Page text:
Mariah Humphries is a Mvskoke Nation citizen, writer and educator. Her experience navigating the tension between Native and non-Native cultures allows her to bring Native awareness to non-Native spaces. She has over 20 years of vocational ministry service, focusing on theology, racial literacy and reconciliation within the American Church. Humphries is the director of parachurch partnerships and alumni relations at Baylor University. Prior to this role, she was assistant director of campaign and development communications. She also serves as director of marketing and innovation at Be the Bridge. Humphries attended The University of New Mexico and received a master’s of theology from Baylor’s Truett Seminary.
Many people assume that Native culture is non-Christian. Mariah Humphries, a citizen of the Mvskoke Nation, shares her own faith journey and how she embraces both her Christianity and identity as a Native American. She discusses what is going on in Native Christianity and what assumptions about Native Americans need to be challenged.
In this conversation between Mariah and NAE President Walter Kim, you’ll also learn:
- Why narratives about Native Americans have changed over the years;
- How acknowledging the past builds trust and paves the way for the gospel;
- What kind of language and approach helps communicate the good news with indigenous people; and
- How Natives understand their responsibility to care for creation.
Read a Portion of the Transcript
Walter: How do you navigate the various cultures and histories that you’re apart of — your Native American culture and your non-native American culture?
Mariah: I think one of the beauties, with respect to my parents, is that I was raised to be fully Mariah rather than part this, part that. I’ve even labeled myself biracial or multi-ethnic — different labels I’ve placed on myself and that society places on me as well. But I grew up just knowing I was wholly who I am.
My European ancestry was talked about in my home. My Native ancestry was talked about in my home. And it was very natural for me to be all of those, rather than I’m half this, quarter this, an eight this. Because in reality it doesn’t matter what my bloodstream shows; I’ve been brought up to respect all of those cultures, to be part of those. I navigate the in-between, but I definitely identify and navigate in this space, this life as a Mvskoke woman, because I visually represent what a Native American would typically look like — even though Native Americans are white and Brown and Black. We are the scale of skin tones.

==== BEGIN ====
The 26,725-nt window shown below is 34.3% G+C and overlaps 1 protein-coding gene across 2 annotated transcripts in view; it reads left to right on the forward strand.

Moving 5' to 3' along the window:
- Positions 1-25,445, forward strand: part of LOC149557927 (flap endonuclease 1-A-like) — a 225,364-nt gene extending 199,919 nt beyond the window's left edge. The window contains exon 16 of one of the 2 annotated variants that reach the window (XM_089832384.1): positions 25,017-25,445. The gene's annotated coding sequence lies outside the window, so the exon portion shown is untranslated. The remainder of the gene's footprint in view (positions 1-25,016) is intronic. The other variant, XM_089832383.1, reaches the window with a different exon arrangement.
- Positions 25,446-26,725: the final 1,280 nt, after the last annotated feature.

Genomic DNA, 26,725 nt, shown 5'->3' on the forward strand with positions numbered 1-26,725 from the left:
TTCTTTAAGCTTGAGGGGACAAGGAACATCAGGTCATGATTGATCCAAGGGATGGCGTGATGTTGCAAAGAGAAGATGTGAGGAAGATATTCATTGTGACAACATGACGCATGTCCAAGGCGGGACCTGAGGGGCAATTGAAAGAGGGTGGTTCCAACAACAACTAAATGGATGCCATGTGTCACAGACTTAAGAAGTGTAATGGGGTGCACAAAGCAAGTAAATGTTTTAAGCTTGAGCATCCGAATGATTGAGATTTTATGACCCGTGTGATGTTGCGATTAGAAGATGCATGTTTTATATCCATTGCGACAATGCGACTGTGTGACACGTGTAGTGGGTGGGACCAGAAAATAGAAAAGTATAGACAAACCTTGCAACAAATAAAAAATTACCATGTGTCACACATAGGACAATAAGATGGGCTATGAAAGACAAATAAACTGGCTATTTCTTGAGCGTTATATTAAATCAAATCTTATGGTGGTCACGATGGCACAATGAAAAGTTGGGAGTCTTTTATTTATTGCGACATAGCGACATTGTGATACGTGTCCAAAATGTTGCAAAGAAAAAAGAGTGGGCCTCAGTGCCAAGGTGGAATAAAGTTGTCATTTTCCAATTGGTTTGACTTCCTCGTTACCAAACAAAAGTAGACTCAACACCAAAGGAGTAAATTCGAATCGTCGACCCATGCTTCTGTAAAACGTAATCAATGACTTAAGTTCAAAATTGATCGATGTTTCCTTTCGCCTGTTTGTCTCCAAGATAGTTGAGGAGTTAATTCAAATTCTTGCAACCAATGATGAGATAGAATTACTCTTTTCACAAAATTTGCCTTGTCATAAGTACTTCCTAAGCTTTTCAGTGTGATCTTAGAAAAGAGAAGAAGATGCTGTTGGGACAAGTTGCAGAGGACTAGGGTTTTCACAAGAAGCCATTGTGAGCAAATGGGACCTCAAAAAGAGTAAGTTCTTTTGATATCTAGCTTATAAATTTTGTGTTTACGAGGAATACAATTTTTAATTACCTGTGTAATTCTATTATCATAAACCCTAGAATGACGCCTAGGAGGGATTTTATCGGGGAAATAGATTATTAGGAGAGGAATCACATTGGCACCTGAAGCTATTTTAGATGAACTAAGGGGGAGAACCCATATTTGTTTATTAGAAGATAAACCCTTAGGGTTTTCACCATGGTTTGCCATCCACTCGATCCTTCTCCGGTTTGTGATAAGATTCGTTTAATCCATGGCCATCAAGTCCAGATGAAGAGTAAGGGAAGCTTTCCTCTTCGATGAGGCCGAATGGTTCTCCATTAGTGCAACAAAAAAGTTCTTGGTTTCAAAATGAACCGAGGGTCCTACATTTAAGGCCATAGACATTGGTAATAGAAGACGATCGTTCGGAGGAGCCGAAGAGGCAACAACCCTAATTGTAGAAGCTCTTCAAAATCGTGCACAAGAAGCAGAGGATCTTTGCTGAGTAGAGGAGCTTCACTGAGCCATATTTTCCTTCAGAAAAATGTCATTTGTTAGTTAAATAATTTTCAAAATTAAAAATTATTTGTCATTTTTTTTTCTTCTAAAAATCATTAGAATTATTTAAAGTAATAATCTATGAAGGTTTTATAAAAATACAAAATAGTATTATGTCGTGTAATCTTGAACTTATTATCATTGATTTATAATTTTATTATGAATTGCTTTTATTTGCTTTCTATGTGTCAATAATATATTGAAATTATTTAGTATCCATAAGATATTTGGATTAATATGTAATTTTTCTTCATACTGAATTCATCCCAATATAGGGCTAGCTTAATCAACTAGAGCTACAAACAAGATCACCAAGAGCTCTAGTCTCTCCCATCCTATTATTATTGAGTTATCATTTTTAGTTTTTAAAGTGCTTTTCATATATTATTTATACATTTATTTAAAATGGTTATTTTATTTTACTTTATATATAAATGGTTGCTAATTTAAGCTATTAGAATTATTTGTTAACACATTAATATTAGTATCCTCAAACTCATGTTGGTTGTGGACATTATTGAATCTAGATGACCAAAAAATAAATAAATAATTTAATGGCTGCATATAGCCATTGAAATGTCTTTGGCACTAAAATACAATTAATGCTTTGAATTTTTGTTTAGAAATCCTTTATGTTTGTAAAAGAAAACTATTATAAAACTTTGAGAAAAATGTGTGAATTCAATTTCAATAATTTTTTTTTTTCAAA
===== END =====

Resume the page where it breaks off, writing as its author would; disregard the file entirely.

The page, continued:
I primarily respect and identify as a Mvskoke woman, because that is more of a marginalized group of what I represent. I tend to make sure I am educating in that space and talking about that space. We often talk about the checkmark of what we identify as and I want to make sure that is always represented. So I tend to focus more on my Native side because that is something that is less known. People just don’t really understand a lot of times, and there is the complexity of being Christian and Native and the layered-ness that comes with that identify as well.
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- Read Mariah Humphries’ contribution in the Voices of Lament book.
- Discover NAE resources on Creation Care and Racial Justice & Reconciliation.
- Listen to our podcast with Sandra Richter on What Scripture Says About the Environment.
Today’s Conversation is brought to you by Youth Theology Network.